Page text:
Quotidian Pasts Tour
6:00p.m. - 7:00p.m.
Institute of Contemporary Art, 118 S. 36th St.
Today, fewer than half of U.S. counties have this capability. Rising juniors Anthony Scarpone-Lambert and Kirti Shenoy want to change that with their nonprofit Text-911.
Wharton’s Shiri Melumad discusses her research on how user-generated content changes in tone based on the type of device used to create it.
Legacy brands like Sears, Payless ShoeSource, and Toys “R” Us are shuttering their doors as customers abandon longstanding consumer mainstays. Despite customers having emotional connections to certain stores, “It is more like these brands are breaking up with the customers,” says Santiago Gallino of the Wharton School.
In an article in the University of Chicago Law Review, Penn Law professor Dave Hoffman challenges widely held notions about the purpose and function of digital fine print.
With sold-out arenas, soaring revenues, and serious investment by traditional sports leagues and team owners, competitive video gaming has evolved from fringe hobby to a global, growing industry.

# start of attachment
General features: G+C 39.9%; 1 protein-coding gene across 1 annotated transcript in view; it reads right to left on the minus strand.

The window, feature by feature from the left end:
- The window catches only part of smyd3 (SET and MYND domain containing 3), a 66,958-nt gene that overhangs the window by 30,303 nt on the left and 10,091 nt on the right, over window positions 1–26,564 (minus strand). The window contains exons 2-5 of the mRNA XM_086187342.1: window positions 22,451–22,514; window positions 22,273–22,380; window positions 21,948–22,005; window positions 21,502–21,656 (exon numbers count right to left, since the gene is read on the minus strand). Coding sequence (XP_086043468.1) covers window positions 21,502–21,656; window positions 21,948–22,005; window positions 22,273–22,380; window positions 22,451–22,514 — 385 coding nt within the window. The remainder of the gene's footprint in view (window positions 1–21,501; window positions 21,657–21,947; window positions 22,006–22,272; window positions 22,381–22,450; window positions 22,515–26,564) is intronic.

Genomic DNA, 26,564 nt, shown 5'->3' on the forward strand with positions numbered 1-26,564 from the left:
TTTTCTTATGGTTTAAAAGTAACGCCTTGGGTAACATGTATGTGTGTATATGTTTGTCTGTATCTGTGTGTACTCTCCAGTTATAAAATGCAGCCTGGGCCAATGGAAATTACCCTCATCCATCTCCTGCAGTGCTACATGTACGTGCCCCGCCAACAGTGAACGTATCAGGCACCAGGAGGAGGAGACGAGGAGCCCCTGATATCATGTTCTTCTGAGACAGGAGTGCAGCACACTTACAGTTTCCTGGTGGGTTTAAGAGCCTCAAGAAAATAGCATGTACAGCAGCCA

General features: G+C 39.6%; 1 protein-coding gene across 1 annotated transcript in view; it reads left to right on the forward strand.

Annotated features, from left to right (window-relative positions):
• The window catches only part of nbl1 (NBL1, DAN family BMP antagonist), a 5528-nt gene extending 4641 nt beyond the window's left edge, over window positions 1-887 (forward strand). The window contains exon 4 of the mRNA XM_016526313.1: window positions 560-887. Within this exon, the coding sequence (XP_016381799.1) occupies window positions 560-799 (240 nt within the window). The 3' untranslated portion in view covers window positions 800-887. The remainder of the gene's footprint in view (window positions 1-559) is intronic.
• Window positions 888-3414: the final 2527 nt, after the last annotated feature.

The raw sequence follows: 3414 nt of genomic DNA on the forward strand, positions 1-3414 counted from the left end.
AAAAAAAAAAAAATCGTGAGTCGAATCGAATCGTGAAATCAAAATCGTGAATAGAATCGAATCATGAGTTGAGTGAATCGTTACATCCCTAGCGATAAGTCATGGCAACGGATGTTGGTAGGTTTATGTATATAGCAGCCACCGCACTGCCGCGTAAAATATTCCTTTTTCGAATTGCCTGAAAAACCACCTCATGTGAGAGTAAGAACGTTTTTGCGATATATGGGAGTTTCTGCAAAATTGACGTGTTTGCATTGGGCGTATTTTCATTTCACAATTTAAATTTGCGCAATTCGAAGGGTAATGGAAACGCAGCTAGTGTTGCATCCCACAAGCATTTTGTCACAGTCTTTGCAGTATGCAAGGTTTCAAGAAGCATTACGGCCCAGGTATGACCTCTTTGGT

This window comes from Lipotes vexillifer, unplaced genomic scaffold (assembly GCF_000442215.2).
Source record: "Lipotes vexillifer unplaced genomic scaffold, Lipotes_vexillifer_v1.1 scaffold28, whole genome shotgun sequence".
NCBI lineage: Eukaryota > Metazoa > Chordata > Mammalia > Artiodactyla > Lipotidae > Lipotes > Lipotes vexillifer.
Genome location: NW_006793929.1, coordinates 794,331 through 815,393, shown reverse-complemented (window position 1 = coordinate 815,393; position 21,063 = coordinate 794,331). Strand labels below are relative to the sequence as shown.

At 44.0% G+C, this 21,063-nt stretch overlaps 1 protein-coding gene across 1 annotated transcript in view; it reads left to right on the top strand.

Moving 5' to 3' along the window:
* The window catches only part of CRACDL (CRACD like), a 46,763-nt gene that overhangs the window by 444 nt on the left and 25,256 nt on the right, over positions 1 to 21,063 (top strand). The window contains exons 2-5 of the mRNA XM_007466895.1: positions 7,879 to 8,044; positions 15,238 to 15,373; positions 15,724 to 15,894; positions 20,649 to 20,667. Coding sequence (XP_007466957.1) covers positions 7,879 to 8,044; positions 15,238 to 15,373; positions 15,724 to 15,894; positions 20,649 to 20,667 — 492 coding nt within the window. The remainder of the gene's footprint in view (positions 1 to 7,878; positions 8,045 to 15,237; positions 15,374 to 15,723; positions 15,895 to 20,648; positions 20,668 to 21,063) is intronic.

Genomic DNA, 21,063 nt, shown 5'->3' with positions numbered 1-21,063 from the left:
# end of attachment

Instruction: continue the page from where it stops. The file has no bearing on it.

It was a season full of excitement, to kick off an academic year that will, undoubtedly, see even more fulfillment.
When a company wants to expand beyond is own country’s borders, it often looks to areas populated by people of its nationality, a phenomenon studied in the banking industry by Exequiel Hernandez of the Wharton School.
The chaos that befell the 2000 election sparked a revamping of the election technology industry. Wharton experts have drafted a report detailing the business side of modernizing voting technology.
Companies have been issuing mea culpas to its customers for decades. But the quality, timing and audience for the corporate apology has to be nuanced in order to be effective. Wharton professors discuss the efficacy of the numerous corporate messages broadcast to the public.
A study out of the Wharton School found that a single dose of testosterone increased men's preference for luxury, high-status items, mimicking animal behavior.
The Wharton School’s Peter Fader weighed in on Amazon’s new stores, which are equipped to gather data from customers’ every move. By tracking not just what’s purchased but also what’s handled along the way, Fader says “it becomes possible to figure out what’s the bait to attract and retain and build relationships with the most valuable customers.”
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